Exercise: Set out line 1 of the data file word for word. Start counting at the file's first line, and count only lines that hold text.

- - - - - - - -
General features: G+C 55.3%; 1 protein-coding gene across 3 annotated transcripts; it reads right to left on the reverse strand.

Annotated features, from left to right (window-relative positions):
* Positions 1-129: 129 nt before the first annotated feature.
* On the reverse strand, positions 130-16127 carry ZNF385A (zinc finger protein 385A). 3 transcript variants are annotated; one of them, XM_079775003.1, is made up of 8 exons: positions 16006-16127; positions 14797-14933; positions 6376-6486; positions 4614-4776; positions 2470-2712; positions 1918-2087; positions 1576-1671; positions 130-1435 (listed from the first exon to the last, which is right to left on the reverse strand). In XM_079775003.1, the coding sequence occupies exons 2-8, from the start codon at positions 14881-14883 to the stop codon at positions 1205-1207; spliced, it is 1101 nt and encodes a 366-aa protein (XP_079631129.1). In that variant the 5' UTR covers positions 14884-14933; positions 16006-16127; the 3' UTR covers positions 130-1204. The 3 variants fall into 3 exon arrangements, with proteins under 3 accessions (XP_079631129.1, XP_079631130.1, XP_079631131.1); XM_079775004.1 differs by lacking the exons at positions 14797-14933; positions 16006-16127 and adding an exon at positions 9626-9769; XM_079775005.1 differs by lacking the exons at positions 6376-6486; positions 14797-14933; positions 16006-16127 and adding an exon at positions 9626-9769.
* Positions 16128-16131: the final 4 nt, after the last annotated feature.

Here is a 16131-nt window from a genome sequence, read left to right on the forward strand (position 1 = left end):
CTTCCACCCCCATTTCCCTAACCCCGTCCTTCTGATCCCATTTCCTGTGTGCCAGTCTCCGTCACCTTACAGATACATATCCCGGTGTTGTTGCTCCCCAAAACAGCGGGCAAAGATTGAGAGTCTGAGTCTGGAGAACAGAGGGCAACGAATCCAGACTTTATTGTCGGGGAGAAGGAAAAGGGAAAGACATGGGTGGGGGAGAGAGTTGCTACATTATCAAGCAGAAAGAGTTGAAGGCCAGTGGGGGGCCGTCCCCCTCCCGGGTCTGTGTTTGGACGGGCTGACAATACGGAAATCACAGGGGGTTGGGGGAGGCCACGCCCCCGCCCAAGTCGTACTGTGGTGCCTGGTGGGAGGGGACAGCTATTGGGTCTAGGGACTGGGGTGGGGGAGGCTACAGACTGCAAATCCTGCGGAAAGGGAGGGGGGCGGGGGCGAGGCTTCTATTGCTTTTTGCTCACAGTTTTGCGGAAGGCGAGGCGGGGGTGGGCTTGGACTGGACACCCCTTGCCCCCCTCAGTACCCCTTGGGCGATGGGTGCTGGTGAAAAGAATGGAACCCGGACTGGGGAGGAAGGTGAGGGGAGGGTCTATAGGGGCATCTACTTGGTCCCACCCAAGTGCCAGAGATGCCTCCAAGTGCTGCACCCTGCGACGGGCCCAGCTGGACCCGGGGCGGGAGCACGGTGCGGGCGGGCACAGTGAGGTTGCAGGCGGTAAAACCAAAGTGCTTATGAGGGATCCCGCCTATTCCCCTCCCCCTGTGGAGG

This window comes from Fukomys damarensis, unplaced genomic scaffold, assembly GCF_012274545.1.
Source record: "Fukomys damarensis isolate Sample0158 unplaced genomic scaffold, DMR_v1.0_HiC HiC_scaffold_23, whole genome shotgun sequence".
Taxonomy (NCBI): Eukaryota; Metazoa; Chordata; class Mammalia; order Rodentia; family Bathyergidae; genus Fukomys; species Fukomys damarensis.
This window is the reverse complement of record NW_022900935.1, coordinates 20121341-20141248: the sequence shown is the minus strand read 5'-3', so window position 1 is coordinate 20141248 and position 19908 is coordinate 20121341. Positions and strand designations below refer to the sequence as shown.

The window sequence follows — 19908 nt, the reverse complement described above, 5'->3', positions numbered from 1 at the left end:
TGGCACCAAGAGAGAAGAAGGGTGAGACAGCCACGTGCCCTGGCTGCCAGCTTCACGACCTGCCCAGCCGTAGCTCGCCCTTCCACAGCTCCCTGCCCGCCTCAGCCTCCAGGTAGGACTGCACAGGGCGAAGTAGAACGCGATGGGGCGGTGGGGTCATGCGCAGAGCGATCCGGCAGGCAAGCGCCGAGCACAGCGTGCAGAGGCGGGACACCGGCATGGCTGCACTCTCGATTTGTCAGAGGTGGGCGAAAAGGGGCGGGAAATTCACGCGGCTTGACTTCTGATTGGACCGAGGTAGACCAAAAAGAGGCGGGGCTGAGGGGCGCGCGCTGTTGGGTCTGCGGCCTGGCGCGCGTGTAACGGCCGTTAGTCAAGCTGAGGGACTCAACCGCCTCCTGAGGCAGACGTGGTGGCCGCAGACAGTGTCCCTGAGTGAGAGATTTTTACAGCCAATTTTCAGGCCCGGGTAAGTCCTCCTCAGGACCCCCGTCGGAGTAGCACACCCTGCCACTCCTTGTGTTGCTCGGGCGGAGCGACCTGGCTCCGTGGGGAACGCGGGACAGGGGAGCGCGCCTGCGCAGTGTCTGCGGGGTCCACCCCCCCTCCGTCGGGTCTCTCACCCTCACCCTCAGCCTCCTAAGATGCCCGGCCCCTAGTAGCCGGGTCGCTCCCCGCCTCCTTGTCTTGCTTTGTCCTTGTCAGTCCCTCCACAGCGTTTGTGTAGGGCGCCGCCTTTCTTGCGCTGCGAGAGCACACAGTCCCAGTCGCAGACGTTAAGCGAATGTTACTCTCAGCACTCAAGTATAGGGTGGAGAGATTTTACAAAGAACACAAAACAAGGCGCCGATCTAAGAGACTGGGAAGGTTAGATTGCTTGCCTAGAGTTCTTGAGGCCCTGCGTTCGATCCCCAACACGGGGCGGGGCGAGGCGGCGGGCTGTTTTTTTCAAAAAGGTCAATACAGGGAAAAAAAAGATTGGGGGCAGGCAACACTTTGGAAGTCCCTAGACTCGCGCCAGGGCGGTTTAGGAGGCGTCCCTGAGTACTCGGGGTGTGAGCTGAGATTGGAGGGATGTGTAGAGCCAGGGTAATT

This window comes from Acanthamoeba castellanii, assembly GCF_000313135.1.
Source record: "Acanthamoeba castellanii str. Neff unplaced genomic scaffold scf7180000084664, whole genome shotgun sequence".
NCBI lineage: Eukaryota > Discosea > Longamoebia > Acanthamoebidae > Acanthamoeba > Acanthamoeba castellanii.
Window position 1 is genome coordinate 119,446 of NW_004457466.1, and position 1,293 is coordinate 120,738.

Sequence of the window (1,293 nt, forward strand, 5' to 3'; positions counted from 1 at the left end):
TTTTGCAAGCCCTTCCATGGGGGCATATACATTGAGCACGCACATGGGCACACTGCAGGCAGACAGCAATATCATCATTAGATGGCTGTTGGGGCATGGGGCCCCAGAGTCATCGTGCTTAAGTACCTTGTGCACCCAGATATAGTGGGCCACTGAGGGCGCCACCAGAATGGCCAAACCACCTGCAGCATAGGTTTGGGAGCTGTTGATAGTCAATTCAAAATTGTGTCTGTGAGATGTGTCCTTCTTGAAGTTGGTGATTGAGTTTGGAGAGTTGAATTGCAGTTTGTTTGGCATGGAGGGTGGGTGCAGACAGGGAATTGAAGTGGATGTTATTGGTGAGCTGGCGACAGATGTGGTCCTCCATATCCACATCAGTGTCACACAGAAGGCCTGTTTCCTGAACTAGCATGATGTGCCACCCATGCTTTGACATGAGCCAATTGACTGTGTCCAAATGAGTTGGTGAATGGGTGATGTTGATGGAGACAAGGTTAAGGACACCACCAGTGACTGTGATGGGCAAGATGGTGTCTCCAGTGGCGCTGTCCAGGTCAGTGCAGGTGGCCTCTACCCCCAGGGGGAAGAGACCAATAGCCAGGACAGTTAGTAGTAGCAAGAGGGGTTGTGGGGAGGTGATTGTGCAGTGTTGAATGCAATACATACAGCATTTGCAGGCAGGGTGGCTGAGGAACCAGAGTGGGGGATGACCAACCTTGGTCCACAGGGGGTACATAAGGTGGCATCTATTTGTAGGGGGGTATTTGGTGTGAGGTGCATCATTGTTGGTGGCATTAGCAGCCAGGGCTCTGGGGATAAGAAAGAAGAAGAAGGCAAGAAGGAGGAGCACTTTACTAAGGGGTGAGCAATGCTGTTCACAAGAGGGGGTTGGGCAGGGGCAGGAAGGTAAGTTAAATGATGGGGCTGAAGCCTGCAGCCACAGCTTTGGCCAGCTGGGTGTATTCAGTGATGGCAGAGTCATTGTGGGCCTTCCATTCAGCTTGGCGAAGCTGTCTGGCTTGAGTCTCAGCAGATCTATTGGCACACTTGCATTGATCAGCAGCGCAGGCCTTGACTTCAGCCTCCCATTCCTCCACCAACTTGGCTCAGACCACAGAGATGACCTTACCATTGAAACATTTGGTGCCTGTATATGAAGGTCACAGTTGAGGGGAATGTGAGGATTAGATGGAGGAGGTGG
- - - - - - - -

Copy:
General features: G+C 55.3%; 1 protein-coding gene across 3 annotated transcripts; it reads right to left on the reverse strand.